30 UK businesses in the construction, heat and energy sector have written to the UK Government earlier this week to highlight initiatives which could be used to reduce carbon emissions from buildings. The WWF has coordinated a letter sent to Secretary of State for Business, Energy and Industrial Strategy, Rt Hon. Greg Clark Mp, signed by high profile companies including Star Renewable Energy (SRE), Arup and Kingfisher.
The ‘Clean Growth Plan’ is expected to be published by the Government shortly, and the joint letter puts forward a number of policies which can be used to reduce emissions from homes and offices. The letter states that over 40% of UK’s energy are used for heating buildings and various past schemes to tackle the problem – The Green Deal, insulation incentives and the Zero Carbon Homes standard- have failed.
SRE is urging to Government to use the ‘Clean Growth Plan’ to further support the use of large scale heat pumps by pushing down gas consumption, therefore reducing the carbon footprint produced by buildings. The letter to the Government adds to the growing pressure for it to publish its long awaited strategy on reducing carbon emissions, after it committed to reducing emissions by 57% by 2030, without detailing how this can be achieved.
Dave Pearson, director of Star Renewable Energy said, “Government support for low carbon heat pumps and district heating networks is evidenced by the Renewable Heat Incentive but there is little downward pressure on the use of gas so why will businesses and the public opt for change when they don’t need to? To decarbonise heat will help maximise the UK’s economic opportunities from the sector, but unless more is done to make gas less attractive no amount of support will overcome the apathetic approach from commercial users we have seen for seven years.
“There needs to be more pressure to stop energy users from burning gas, and more excitement created around renewable energy innovations. It is very difficult because we are trying to change the habits of generations, so it’s important that the Government not only incentivise the use of renewable technologies and encourage users to move away from gas but celebrate 2050 ready UK solutions as we have deployed in the Norwegian city of Drammen which lowered their gas use by 85% with a fjord sourced heatpump delivering 90C.”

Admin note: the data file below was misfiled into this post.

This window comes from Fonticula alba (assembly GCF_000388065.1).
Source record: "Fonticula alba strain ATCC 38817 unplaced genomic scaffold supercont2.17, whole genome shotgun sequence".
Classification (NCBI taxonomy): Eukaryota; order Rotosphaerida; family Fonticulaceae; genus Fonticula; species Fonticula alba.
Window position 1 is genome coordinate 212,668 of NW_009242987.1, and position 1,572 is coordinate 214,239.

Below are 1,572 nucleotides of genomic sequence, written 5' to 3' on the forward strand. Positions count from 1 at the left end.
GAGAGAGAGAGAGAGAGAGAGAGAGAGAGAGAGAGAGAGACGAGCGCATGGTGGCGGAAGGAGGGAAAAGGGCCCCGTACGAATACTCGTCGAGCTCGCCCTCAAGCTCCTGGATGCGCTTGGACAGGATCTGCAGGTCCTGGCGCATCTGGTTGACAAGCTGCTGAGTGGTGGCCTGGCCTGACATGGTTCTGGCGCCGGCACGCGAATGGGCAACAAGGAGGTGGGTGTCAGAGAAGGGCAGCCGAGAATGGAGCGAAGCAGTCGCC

The 30 organisations, which include some of the UK’s biggest construction firms and the leading trade bodies in the low-carbon heat sector, have offered their support and expertise to the UK Government in delivering the emissions cuts that the UK needs to achieve to meet the requirements of the Climate Change Act. For SRE, this expertise includes Drammen which has delivered savings of €10m and 75,000 tonnes of carbon emissions to date – and this type of project is 100% viable in the UK’s sodden climate where most cities are on rivers.
Pearson added, “It is ironic that our homegrown technology is being used in Norway to heat an entire town including its hospitals, schools, and businesses but not yet the UK despite Government support. Our rivers could facilitate these water source heat pumps as a renewable energy source, but the Government is yet to take the necessary steps to prioritise low carbon heating. We hope that signing this letter as a joint effort with other businesses and the WWF will give them the extra push required to see heat pumps widely deployed throughout the UK”
“It is worrying how much attention is paid to gas. This has led to the stepping stone culture where many believe that we need to keep finding complex ways of burning gas such as local CHP which is rapidly approaching parity with a simple gas boiler in terms of CO2 footprint. Hardly 2020 ready, never mind 2050 as previous installations are actually increasing CO2 emissions year on year now the grid has decarbonised so dramatically”.
To find out more about Star Renewable Energy and its revolutionary heat pumps, visit the website at: www.neatpumps.com
View the full letter coordinated by the WWF here: https://www.wwf.org.uk/sites/default/files/2017-03/Clean%20Growth%20Plan%20letter.pdf